Fogelsville Cub Scout Pack 72

Family involvement

Family involvement is an essential part of Cub Scouting.  When we speak of parents or families, we are not referring to any particular family structure.  Some boys live with two parents, some live with one parent, some have foster parents, and some live with other relatives or guardians. Whoever a boy calls his family is his family in Cub Scouting.

Families are the basis of our society.  In the family, children learn about love, values, and social interactions while they prepare for today’s world.  Family life has its good times and bad times, but, above all, it is people giving strength to one another when needed, people caring and letting it show, and people leaning on one another.

Cub scouting is a family program.  Family involvement is vital to its success. Cub Scouting gives families an opportunity to spend quality time together.  It is the role of the leader to provide interest, skill, and time in developing a good program.  The family provides help and support for the den and pack.

Here are some examples of family involvement:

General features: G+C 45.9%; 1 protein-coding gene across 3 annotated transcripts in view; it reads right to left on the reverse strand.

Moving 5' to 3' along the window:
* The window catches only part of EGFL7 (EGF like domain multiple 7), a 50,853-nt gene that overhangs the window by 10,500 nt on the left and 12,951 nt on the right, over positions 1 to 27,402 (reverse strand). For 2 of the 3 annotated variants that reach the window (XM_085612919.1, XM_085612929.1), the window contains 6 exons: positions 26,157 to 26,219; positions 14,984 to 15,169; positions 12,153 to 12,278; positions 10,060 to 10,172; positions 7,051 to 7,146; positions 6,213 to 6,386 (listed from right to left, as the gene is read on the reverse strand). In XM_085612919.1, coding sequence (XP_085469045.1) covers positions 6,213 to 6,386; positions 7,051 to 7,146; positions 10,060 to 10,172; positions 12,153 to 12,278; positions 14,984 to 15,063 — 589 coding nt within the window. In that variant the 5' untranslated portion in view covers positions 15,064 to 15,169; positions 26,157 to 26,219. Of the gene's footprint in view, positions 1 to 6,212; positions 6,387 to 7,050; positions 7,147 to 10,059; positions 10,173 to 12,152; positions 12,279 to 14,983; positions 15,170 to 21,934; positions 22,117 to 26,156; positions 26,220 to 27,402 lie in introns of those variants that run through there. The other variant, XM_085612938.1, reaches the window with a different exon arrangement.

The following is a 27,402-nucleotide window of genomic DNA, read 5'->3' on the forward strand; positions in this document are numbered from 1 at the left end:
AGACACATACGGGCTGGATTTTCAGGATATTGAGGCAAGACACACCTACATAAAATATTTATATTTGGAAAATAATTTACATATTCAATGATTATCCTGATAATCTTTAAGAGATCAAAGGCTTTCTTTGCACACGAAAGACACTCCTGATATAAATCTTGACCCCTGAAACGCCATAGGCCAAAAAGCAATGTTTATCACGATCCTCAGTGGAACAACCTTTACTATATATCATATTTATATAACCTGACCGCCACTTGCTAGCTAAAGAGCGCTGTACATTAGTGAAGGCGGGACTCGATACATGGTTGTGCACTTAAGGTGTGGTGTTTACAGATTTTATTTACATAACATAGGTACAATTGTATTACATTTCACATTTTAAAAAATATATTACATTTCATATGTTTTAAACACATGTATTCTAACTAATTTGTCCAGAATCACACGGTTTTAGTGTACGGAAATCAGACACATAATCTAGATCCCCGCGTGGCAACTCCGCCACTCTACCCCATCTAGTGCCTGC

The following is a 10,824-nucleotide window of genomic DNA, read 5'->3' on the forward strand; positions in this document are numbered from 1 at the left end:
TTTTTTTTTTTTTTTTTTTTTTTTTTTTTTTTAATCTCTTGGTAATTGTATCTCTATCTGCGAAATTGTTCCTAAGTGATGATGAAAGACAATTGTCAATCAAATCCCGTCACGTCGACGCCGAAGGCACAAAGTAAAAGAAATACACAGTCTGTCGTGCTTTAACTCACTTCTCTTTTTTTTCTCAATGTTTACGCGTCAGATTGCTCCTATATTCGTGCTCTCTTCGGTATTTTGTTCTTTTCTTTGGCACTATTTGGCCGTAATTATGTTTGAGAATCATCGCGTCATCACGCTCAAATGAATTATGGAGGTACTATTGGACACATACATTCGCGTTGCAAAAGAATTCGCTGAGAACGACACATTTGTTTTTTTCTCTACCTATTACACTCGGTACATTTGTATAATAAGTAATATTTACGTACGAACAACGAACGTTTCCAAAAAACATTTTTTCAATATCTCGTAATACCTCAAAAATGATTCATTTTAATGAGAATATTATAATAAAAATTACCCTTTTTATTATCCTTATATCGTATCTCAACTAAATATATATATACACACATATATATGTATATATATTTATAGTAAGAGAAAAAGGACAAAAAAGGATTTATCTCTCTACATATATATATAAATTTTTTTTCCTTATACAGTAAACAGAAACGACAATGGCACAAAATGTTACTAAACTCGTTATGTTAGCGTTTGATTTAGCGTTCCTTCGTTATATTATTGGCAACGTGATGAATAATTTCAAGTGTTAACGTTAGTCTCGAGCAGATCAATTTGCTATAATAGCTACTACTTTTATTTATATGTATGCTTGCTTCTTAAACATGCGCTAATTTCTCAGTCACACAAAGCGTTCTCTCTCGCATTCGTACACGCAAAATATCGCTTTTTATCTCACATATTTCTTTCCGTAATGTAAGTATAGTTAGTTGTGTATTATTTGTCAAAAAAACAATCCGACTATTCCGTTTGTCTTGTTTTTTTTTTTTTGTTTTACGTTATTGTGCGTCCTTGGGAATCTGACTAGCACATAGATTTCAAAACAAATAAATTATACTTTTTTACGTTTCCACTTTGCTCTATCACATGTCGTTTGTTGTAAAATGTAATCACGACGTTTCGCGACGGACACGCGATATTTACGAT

- Working with their Cub Scout on advancement projects and activities.
- Attending pack meetings with their Cub Scout.
- Presenting advancement awards to their Cub Scout at pack meetings.
- Becoming a leader.
- Providing ways for their Cub Scout to earn money he needs for den dues.
- Helping at an occasional den meeting on a specific project or activity badge.
- Providing refreshments
- Providing transportation
- Assisting with den outings
- Telephoning
- Helping teach a Webelos activity badge
- Attending a council-organized family campout with their Cub Scout.

You can indicate your interests on the family talent survey form - print the form, fill it out, and hand or send it to the Committee Chairperson your den leader.